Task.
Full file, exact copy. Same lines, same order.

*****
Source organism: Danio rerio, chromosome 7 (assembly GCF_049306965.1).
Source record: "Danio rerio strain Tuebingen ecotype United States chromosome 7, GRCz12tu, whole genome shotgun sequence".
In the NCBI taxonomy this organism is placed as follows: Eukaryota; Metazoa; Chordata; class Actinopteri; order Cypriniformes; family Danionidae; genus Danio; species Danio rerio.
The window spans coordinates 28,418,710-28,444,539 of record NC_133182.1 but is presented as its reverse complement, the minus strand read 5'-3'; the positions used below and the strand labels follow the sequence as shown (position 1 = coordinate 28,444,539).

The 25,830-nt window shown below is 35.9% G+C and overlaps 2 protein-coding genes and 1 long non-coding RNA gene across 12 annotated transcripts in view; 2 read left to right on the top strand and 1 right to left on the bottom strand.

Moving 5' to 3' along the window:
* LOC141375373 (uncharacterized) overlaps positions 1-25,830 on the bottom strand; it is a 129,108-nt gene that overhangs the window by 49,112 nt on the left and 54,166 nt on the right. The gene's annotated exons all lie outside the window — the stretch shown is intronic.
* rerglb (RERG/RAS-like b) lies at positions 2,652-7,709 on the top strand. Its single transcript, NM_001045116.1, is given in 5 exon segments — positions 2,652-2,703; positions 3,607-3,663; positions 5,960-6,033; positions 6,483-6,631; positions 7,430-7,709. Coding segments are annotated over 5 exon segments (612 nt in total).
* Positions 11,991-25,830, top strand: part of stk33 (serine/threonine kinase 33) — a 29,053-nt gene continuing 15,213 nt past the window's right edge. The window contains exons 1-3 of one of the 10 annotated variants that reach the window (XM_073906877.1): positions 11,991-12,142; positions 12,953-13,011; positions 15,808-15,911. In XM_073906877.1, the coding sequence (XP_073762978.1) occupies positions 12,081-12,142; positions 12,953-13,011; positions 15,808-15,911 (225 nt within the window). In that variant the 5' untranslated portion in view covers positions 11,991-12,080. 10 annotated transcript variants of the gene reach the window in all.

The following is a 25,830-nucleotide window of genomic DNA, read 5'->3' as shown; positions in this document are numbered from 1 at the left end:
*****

Source organism: Danio rerio, chromosome 7 (assembly GCF_049306965.1).
Source record: "Danio rerio strain Tuebingen ecotype United States chromosome 7, GRCz12tu, whole genome shotgun sequence".
In the NCBI taxonomy this organism is placed as follows: Eukaryota; Metazoa; Chordata; class Actinopteri; order Cypriniformes; family Danionidae; genus Danio; species Danio rerio.
The window spans coordinates 28,418,710-28,444,539 of record NC_133182.1 but is presented as its reverse complement, the minus strand read 5'-3'; the positions used below and the strand labels follow the sequence as shown (position 1 = coordinate 28,444,539).

The 25,830-nt window shown below is 35.9% G+C and overlaps 2 protein-coding genes and 1 long non-coding RNA gene across 12 annotated transcripts in view; 2 read left to right on the top strand and 1 right to left on the bottom strand.

Moving 5' to 3' along the window:
* LOC141375373 (uncharacterized) overlaps positions 1-25,830 on the bottom strand; it is a 129,108-nt gene that overhangs the window by 49,112 nt on the left and 54,166 nt on the right. The gene's annotated exons all lie outside the window — the stretch shown is intronic.
* rerglb (RERG/RAS-like b) lies at positions 2,652-7,709 on the top strand. Its single transcript, NM_001045116.1, is given in 5 exon segments — positions 2,652-2,703; positions 3,607-3,663; positions 5,960-6,033; positions 6,483-6,631; positions 7,430-7,709. Coding segments are annotated over 5 exon segments (612 nt in total).
* Positions 11,991-25,830, top strand: part of stk33 (serine/threonine kinase 33) — a 29,053-nt gene continuing 15,213 nt past the window's right edge. The window contains exons 1-3 of one of the 10 annotated variants that reach the window (XM_073906877.1): positions 11,991-12,142; positions 12,953-13,011; positions 15,808-15,911. In XM_073906877.1, the coding sequence (XP_073762978.1) occupies positions 12,081-12,142; positions 12,953-13,011; positions 15,808-15,911 (225 nt within the window). In that variant the 5' untranslated portion in view covers positions 11,991-12,080. 10 annotated transcript variants of the gene reach the window in all.

The following is a 25,830-nucleotide window of genomic DNA, read 5'->3' as shown; positions in this document are numbered from 1 at the left end: